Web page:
Maybe this team just isn’t ready. Maybe this really just isn’t their year.
The Tigers stumbled out of the All-Star break to the tune of a four game sweep at the hands of the Cleveland Indians over the weekend. They scored all of eight runs in those games. They have won all of 16 games away from Comerica Park this season while dropping 30. This is not a recipe for contention, let alone success.
There were two mandates made by skipper Jim Leyland when asked what his club needed to do better in the season’s second half. First, he said, this team had to play better on the road, and second, they had to play better within the division.
Through four games, the Tigers are 0-4 on the road, and 0-4 within the Central. Not exactly heeding the words of the boss.
There’s a part of me that wants to tell you how much baseball is left to be played. I could site the fact that the Tigers started 0-5 out of the break last year, yet still stayed in first place until an extra game determined the Central champ. That was a road game within the division. The Tigers lost, of course.
There has been a lot of talk, and rightfully so, that Detroit needs to upgrade a few places to cement their playoff chances. Discussions have ranged from adding a shortstop, to a reliever or two, to maybe even a front-line starting pitcher. No question, upgrades at any one of those areas would make this team better, but unless those upgrades come with a renewed energy and focus away from home, this club won’t play in October.
(more after the jump)
So is it a good idea to trade away a prospect or three to add the pieces that have been discussed? Is it smart to try to make a run at it this year, even though this club is unlikely to reach the goal of a division title?
Well, if the division crown is the goal, something the Tigers haven’t accomplished since 1987, then the answer is probably. If you just want to make it back to the playoffs, sure, make a trade or two and try to get there. But that really shouldn’t be the goal here. Instead, the Tigers should be trying to win a World Series title, as as presently constructed, this team is no where near getting there.
Even the most optimistic of fans knew deep down that this Tigers team was probably a year away from being the top team in the division. They’ve played well overall, probably better than they should have been expected to play. That doesn’t change the facts, and they are that Detroit is likely the third best team in the division, and that they don’t have enough experience to ultimately win this race.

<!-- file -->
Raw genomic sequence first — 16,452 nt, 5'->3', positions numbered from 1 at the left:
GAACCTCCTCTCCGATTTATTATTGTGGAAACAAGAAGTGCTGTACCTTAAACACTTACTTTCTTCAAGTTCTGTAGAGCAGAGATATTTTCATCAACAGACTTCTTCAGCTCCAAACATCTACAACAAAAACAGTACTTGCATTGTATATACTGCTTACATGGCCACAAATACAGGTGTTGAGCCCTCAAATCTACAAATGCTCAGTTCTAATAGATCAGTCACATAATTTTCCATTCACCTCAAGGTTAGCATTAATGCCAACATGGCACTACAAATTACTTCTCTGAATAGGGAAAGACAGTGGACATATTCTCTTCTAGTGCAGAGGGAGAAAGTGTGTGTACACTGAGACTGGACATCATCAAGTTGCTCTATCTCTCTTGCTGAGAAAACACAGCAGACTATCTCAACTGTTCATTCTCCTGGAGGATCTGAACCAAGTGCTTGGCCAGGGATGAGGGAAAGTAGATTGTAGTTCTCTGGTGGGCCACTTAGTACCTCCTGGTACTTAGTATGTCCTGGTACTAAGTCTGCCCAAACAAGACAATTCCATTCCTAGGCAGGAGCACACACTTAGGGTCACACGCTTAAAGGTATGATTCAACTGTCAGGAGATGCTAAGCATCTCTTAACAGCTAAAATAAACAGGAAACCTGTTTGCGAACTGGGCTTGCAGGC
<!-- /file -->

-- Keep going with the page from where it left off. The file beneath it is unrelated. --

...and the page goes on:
It’s been a great ride, watching the rookies play over their heads, but it’s a ride that is unlikely to see a happy ending. I’m not telling you anything you don’t already know. Brennan Boesch and Austin Jackson aren’t likely to play as well in the second half as they did in the first. Miguel Cabrera, as good as he is, is unlikely to play as well down the stretch. But the Tigers cannot sustain success without those three playing every bit as well in the second half as they did in the first.
There is a school of thought, one I often subscribe to, that you always try to force the issue, that aggressiveness should be employed at the trade deadline, because you never know how long it will be until you’re in this position again. This year, I’m not so sure it’s the right move.
I could certainly understand if Dave Dombrowski decided that this wasn’t the time to go for it, if he chose to instead trade away some veterans versus adding a couple. There would be a nice market for a few Tigers should they become available.
Detroit could take offers on Jeremy Bonderman, a free agent after this year, on Armando Galarraga, or Johnny Damon, even on Carlos Guillen. They’d have to eat some salary to move Guillen, of course, as he’s owed $13 million in 2011 as well, but there would be a decent package of players coming back for sure. Guillen’s versatility makes him attractive, as does his history of being a run producer at the plate. He would be a nice fit for any club looking to add a bat, and there are plenty enough of those clubs out there, which would drive up the trade value.
Bonderman would become one of the better starting pitchers on the market should the Tigers turn sellers. No, he’s not Dan Haren or Roy Oswalt, but he’s got just a few months left on his deal and he’s pitched well for most of the year. teams looking for a short-term commitment on a starting pitcher would be interested in adding his arm.
Like Bonderman, Damon would be a hired gun. Teams needn’t worry about next season, as Damon is a free agent after the year. He could help a contender with his veteran bat at the top of the order, he could even be viewed still as an outfielder to a National League club.
I realize, of course, that trading away any of these guys makes 2010 an impossible dream for the Tigers playoff push. I also realize that getting younger and cheaper players in return for any of them would accelerate the youth movement in Detroit. The Tigers have plenty of money to spend this winter, the veterans can be replaced with different guys, likely at smaller prices, and the farm system, which has been steadily improving with time, would get yet another shot in the arm.
When Dombrowski traded away two young all-stars in Curtis Granderson and Edwin Jackson last winter, he began to adjust the roster to a younger, more athletic team. Given the glaring flaws that the 2010 Tigers have shown, it might be wise to continue those adjustments and begin the transformation to next year. The Tigers, as presently constructed, are a third place team. If they trade away every one of the guys I mentioned, they’re still a third place team in 2010, but would be in better shape to contend going into the future.